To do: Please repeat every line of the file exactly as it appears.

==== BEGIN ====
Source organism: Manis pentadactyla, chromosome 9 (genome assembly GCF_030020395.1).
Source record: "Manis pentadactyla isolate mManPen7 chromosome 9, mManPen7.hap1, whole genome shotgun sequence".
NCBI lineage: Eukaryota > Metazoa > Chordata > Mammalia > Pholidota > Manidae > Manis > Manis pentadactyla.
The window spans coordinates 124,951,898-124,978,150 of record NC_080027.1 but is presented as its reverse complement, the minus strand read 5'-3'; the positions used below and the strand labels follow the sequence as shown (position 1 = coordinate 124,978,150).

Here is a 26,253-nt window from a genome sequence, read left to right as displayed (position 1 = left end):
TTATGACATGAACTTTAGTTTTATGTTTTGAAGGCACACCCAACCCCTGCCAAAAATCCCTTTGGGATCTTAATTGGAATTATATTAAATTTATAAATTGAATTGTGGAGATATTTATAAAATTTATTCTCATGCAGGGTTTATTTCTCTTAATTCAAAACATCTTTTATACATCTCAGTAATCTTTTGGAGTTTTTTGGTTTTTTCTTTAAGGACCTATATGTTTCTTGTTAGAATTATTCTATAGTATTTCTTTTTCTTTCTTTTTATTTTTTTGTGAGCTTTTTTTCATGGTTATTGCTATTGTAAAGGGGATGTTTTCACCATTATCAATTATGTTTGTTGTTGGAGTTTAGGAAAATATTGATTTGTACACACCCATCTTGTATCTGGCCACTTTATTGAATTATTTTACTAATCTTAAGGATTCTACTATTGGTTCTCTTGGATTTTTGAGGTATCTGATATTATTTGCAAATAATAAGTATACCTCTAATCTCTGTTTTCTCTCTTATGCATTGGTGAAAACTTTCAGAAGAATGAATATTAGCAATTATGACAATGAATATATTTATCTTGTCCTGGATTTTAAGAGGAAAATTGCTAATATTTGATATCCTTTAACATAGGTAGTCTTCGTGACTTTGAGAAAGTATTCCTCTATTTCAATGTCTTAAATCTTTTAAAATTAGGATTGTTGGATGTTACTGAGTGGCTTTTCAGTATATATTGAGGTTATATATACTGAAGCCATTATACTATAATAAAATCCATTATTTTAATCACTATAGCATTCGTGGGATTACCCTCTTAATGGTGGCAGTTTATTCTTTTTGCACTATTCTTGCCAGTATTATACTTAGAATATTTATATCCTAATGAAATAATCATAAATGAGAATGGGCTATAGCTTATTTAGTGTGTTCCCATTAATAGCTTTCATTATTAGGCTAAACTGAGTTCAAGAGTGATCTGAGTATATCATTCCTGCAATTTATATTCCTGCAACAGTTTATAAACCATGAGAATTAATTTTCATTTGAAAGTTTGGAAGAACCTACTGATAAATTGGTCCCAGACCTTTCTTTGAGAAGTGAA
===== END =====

Source organism: Manis pentadactyla, chromosome 9 (genome assembly GCF_030020395.1).
Source record: "Manis pentadactyla isolate mManPen7 chromosome 9, mManPen7.hap1, whole genome shotgun sequence".
NCBI lineage: Eukaryota > Metazoa > Chordata > Mammalia > Pholidota > Manidae > Manis > Manis pentadactyla.
The window spans coordinates 124,951,898-124,978,150 of record NC_080027.1 but is presented as its reverse complement, the minus strand read 5'-3'; the positions used below and the strand labels follow the sequence as shown (position 1 = coordinate 124,978,150).

Here is a 26,253-nt window from a genome sequence, read left to right as displayed (position 1 = left end):
TTATGACATGAACTTTAGTTTTATGTTTTGAAGGCACACCCAACCCCTGCCAAAAATCCCTTTGGGATCTTAATTGGAATTATATTAAATTTATAAATTGAATTGTGGAGATATTTATAAAATTTATTCTCATGCAGGGTTTATTTCTCTTAATTCAAAACATCTTTTATACATCTCAGTAATCTTTTGGAGTTTTTTGGTTTTTTCTTTAAGGACCTATATGTTTCTTGTTAGAATTATTCTATAGTATTTCTTTTTCTTTCTTTTTATTTTTTTGTGAGCTTTTTTTCATGGTTATTGCTATTGTAAAGGGGATGTTTTCACCATTATCAATTATGTTTGTTGTTGGAGTTTAGGAAAATATTGATTTGTACACACCCATCTTGTATCTGGCCACTTTATTGAATTATTTTACTAATCTTAAGGATTCTACTATTGGTTCTCTTGGATTTTTGAGGTATCTGATATTATTTGCAAATAATAAGTATACCTCTAATCTCTGTTTTCTCTCTTATGCATTGGTGAAAACTTTCAGAAGAATGAATATTAGCAATTATGACAATGAATATATTTATCTTGTCCTGGATTTTAAGAGGAAAATTGCTAATATTTGATATCCTTTAACATAGGTAGTCTTCGTGACTTTGAGAAAGTATTCCTCTATTTCAATGTCTTAAATCTTTTAAAATTAGGATTGTTGGATGTTACTGAGTGGCTTTTCAGTATATATTGAGGTTATATATACTGAAGCCATTATACTATAATAAAATCCATTATTTTAATCACTATAGCATTCGTGGGATTACCCTCTTAATGGTGGCAGTTTATTCTTTTTGCACTATTCTTGCCAGTATTATACTTAGAATATTTATATCCTAATGAAATAATCATAAATGAGAATGGGCTATAGCTTATTTAGTGTGTTCCCATTAATAGCTTTCATTATTAGGCTAAACTGAGTTCAAGAGTGATCTGAGTATATCATTCCTGCAATTTATATTCCTGCAACAGTTTATAAACCATGAGAATTAATTTTCATTTGAAAGTTTGGAAGAACCTACTGATAAATTGGTCCCAGACCTTTCTTTGAGAAGTGAA